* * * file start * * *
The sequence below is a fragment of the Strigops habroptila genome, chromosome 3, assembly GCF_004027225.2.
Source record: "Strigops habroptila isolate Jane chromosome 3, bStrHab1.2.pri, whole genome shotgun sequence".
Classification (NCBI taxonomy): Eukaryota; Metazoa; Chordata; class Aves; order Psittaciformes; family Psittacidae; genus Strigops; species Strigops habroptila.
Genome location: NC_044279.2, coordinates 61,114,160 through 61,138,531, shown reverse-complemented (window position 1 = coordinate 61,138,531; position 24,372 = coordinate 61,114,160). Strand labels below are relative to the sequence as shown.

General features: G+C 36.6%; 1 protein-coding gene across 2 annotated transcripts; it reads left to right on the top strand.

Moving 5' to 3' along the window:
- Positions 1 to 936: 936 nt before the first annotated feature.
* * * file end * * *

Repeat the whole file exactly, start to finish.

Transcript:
The sequence below is a fragment of the Strigops habroptila genome, chromosome 3, assembly GCF_004027225.2.
Source record: "Strigops habroptila isolate Jane chromosome 3, bStrHab1.2.pri, whole genome shotgun sequence".
Classification (NCBI taxonomy): Eukaryota; Metazoa; Chordata; class Aves; order Psittaciformes; family Psittacidae; genus Strigops; species Strigops habroptila.
Genome location: NC_044279.2, coordinates 61,114,160 through 61,138,531, shown reverse-complemented (window position 1 = coordinate 61,138,531; position 24,372 = coordinate 61,114,160). Strand labels below are relative to the sequence as shown.

General features: G+C 36.6%; 1 protein-coding gene across 2 annotated transcripts; it reads left to right on the top strand.

Moving 5' to 3' along the window:
- Positions 1 to 936: 936 nt before the first annotated feature.